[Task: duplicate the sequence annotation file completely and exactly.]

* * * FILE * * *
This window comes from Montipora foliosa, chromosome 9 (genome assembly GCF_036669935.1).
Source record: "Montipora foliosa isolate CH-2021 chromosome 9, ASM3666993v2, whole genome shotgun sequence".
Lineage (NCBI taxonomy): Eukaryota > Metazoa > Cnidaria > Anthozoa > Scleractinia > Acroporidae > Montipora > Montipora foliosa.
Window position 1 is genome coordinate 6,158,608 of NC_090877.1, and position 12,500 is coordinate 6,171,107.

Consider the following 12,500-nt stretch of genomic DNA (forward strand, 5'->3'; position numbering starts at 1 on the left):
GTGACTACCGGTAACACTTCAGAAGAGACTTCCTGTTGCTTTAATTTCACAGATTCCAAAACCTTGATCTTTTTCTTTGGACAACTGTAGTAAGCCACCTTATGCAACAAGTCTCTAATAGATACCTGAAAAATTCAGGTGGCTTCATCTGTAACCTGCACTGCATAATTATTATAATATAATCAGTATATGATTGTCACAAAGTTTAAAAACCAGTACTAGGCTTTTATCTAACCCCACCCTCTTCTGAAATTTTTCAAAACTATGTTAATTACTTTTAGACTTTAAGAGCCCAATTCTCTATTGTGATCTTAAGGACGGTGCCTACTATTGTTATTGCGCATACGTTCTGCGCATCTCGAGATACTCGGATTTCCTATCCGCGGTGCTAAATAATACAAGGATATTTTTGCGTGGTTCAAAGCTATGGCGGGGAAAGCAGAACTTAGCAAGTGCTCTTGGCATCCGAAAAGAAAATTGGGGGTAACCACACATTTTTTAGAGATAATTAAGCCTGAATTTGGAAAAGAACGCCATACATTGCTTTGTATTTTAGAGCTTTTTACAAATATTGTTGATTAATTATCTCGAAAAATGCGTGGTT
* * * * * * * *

This window comes from Montipora foliosa, chromosome 9 (genome assembly GCF_036669935.1).
Source record: "Montipora foliosa isolate CH-2021 chromosome 9, ASM3666993v2, whole genome shotgun sequence".
Lineage (NCBI taxonomy): Eukaryota > Metazoa > Cnidaria > Anthozoa > Scleractinia > Acroporidae > Montipora > Montipora foliosa.
Window position 1 is genome coordinate 6,158,608 of NC_090877.1, and position 12,500 is coordinate 6,171,107.

Consider the following 12,500-nt stretch of genomic DNA (forward strand, 5'->3'; position numbering starts at 1 on the left):
GTGACTACCGGTAACACTTCAGAAGAGACTTCCTGTTGCTTTAATTTCACAGATTCCAAAACCTTGATCTTTTTCTTTGGACAACTGTAGTAAGCCACCTTATGCAACAAGTCTCTAATAGATACCTGAAAAATTCAGGTGGCTTCATCTGTAACCTGCACTGCATAATTATTATAATATAATCAGTATATGATTGTCACAAAGTTTAAAAACCAGTACTAGGCTTTTATCTAACCCCACCCTCTTCTGAAATTTTTCAAAACTATGTTAATTACTTTTAGACTTTAAGAGCCCAATTCTCTATTGTGATCTTAAGGACGGTGCCTACTATTGTTATTGCGCATACGTTCTGCGCATCTCGAGATACTCGGATTTCCTATCCGCGGTGCTAAATAATACAAGGATATTTTTGCGTGGTTCAAAGCTATGGCGGGGAAAGCAGAACTTAGCAAGTGCTCTTGGCATCCGAAAAGAAAATTGGGGGTAACCACACATTTTTTAGAGATAATTAAGCCTGAATTTGGAAAAGAACGCCATACATTGCTTTGTATTTTAGAGCTTTTTACAAATATTGTTGATTAATTATCTCGAAAAATGCGTGGTT